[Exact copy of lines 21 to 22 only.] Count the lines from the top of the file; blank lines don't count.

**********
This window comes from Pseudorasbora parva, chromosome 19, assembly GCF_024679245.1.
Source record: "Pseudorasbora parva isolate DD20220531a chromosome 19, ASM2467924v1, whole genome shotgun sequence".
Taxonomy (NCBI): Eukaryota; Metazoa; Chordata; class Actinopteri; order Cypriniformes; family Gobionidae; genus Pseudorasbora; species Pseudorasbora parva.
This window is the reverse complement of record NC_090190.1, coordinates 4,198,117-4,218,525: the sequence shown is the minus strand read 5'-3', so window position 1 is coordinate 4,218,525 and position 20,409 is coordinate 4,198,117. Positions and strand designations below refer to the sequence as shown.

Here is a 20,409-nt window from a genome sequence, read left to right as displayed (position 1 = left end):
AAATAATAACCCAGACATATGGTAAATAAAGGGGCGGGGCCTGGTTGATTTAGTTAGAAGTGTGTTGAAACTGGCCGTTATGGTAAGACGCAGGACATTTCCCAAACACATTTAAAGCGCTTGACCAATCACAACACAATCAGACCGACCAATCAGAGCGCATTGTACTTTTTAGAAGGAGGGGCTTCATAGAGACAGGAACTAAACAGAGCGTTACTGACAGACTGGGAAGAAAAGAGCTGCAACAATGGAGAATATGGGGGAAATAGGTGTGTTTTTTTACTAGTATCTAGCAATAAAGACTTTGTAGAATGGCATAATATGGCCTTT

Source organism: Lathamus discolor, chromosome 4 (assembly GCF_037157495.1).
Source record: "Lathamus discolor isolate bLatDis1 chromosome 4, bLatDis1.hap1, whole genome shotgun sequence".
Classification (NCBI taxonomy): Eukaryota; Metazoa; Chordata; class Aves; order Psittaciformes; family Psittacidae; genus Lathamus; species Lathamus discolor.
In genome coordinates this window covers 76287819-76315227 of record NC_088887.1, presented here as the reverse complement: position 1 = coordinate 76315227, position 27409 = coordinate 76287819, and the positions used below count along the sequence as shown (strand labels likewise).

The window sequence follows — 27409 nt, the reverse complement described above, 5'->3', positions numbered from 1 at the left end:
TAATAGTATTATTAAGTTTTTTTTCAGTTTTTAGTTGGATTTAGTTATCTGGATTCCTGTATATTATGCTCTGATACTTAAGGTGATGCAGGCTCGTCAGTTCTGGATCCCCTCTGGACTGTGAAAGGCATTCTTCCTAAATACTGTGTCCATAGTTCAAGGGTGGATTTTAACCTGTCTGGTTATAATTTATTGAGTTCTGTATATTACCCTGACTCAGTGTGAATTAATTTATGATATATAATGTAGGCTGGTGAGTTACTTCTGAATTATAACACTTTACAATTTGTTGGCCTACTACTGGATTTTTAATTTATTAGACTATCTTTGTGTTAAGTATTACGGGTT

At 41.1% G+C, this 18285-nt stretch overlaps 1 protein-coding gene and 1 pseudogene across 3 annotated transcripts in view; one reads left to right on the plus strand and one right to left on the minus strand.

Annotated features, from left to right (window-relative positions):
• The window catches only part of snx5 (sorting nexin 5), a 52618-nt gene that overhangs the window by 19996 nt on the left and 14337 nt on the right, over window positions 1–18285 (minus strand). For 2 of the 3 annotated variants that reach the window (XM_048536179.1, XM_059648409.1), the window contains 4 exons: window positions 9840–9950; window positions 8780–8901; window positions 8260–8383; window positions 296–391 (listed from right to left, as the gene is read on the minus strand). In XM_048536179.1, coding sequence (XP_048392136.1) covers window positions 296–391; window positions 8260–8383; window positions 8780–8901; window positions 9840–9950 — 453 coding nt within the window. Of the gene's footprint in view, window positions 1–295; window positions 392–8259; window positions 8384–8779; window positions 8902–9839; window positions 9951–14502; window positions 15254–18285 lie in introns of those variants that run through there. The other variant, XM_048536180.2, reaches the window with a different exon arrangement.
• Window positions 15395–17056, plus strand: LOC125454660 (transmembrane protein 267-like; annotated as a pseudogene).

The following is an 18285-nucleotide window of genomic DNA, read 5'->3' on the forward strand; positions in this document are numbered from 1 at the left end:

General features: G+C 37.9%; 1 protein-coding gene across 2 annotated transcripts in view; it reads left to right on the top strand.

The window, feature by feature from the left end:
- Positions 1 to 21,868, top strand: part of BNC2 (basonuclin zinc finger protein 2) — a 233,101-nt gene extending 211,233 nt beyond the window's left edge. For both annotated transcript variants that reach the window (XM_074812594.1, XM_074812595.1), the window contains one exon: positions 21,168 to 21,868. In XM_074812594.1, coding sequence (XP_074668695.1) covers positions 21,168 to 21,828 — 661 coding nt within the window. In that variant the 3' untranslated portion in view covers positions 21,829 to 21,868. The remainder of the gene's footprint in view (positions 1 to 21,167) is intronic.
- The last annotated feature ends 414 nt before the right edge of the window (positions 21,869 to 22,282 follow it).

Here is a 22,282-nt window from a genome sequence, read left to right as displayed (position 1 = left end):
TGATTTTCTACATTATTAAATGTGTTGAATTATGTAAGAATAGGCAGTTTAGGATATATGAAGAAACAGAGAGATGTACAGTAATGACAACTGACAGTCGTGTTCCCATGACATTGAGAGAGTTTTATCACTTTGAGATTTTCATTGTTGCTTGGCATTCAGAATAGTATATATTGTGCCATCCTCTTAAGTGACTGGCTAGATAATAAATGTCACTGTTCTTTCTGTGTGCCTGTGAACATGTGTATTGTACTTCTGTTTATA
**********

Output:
- The last annotated feature ends 414 nt before the right edge of the window (positions 21,869 to 22,282 follow it).

Here is a 22,282-nt window from a genome sequence, read left to right as displayed (position 1 = left end):